EU Premier League ruling
The European Union’s highest court has ruled that a public house landlord did not break the law in purchasing a foreign decoder card in order to broadcast discounted and censored Premier League football to her patrons. Despite paying over £1 billion for broadcast rights to the Premier League in the UK, the European Court of Justice has ruled that BSkyB could not prevent individuals from seeking better prices elsewhere in Europe, where rights are sold to other channels for a much lower price. The case has been viewed by some as a significant development for those looking to avoid costly subscription prices charged by domestic sports broadcasters, which can cost up to £12,000 per year for pub owners, in favour of broadcasters on the continent that charge much less for coverage of the same games.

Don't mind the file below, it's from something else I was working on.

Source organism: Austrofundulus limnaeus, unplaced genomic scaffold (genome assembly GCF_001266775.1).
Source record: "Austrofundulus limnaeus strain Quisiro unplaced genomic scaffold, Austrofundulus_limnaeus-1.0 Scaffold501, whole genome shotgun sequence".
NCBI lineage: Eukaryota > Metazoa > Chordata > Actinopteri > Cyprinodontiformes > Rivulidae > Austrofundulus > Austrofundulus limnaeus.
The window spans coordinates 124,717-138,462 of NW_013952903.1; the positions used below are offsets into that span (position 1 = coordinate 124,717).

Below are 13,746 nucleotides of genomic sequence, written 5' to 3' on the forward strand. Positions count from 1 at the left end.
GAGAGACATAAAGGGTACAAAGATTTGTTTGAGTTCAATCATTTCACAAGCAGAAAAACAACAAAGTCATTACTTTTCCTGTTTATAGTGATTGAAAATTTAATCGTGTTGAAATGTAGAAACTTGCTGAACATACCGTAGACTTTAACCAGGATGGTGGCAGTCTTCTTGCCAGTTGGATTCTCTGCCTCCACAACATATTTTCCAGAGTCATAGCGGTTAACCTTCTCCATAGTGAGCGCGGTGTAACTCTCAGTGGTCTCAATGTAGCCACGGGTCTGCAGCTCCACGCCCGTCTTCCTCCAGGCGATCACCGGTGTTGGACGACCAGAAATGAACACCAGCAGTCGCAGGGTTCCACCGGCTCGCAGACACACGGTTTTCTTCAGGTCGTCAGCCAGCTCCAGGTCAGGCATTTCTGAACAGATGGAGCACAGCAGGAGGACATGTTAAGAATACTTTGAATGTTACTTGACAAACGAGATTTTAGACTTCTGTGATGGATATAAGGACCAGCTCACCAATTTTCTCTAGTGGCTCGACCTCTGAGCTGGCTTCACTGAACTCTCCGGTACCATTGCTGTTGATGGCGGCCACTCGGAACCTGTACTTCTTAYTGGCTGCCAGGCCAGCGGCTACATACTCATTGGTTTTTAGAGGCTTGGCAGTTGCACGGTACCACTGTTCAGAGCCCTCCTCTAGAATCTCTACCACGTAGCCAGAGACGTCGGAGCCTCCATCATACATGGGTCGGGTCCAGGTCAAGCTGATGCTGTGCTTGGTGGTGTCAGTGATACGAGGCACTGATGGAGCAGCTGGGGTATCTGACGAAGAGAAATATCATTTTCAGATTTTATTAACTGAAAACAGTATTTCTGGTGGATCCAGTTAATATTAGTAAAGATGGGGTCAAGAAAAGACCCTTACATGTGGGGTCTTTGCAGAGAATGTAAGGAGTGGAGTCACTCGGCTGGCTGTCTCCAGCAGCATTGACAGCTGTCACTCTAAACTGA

However, the legal consequences of the ruling are yet to be analysed and some legal experts have suggested that the ruling may in fact equally strengthen the hand of the Premier League by reinforcing their right over copyrighted material. This means that the Premier League, which own the original rights to any footage, may be able to simply increase branding on the footage, preventing it being broadcasted in the UK without its permission. The case goes back to the British high court, which would be expected to uphold the ECJ’s ruling.